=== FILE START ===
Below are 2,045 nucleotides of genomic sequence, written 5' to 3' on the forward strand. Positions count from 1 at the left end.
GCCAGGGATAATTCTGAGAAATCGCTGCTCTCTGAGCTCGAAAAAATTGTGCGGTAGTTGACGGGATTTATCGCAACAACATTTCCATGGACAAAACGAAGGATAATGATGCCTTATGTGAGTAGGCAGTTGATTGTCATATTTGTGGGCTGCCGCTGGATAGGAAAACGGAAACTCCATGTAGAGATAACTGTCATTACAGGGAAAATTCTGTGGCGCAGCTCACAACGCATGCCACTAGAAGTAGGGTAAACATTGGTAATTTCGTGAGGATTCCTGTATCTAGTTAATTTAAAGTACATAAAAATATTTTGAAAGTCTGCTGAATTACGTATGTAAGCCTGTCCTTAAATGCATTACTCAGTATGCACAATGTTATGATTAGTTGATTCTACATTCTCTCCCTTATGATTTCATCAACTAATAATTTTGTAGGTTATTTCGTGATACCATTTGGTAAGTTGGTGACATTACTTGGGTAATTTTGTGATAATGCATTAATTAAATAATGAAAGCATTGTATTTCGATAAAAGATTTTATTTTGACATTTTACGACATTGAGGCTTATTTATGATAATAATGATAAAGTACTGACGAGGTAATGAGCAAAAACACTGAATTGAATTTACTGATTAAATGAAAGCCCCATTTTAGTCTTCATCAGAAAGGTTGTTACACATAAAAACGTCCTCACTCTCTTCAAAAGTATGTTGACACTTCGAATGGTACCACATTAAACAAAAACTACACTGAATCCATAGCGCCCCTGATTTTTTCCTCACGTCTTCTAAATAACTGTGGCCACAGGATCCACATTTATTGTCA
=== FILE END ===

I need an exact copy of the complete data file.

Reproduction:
Below are 2,045 nucleotides of genomic sequence, written 5' to 3' on the forward strand. Positions count from 1 at the left end.
GCCAGGGATAATTCTGAGAAATCGCTGCTCTCTGAGCTCGAAAAAATTGTGCGGTAGTTGACGGGATTTATCGCAACAACATTTCCATGGACAAAACGAAGGATAATGATGCCTTATGTGAGTAGGCAGTTGATTGTCATATTTGTGGGCTGCCGCTGGATAGGAAAACGGAAACTCCATGTAGAGATAACTGTCATTACAGGGAAAATTCTGTGGCGCAGCTCACAACGCATGCCACTAGAAGTAGGGTAAACATTGGTAATTTCGTGAGGATTCCTGTATCTAGTTAATTTAAAGTACATAAAAATATTTTGAAAGTCTGCTGAATTACGTATGTAAGCCTGTCCTTAAATGCATTACTCAGTATGCACAATGTTATGATTAGTTGATTCTACATTCTCTCCCTTATGATTTCATCAACTAATAATTTTGTAGGTTATTTCGTGATACCATTTGGTAAGTTGGTGACATTACTTGGGTAATTTTGTGATAATGCATTAATTAAATAATGAAAGCATTGTATTTCGATAAAAGATTTTATTTTGACATTTTACGACATTGAGGCTTATTTATGATAATAATGATAAAGTACTGACGAGGTAATGAGCAAAAACACTGAATTGAATTTACTGATTAAATGAAAGCCCCATTTTAGTCTTCATCAGAAAGGTTGTTACACATAAAAACGTCCTCACTCTCTTCAAAAGTATGTTGACACTTCGAATGGTACCACATTAAACAAAAACTACACTGAATCCATAGCGCCCCTGATTTTTTCCTCACGTCTTCTAAATAACTGTGGCCACAGGATCCACATTTATTGTCA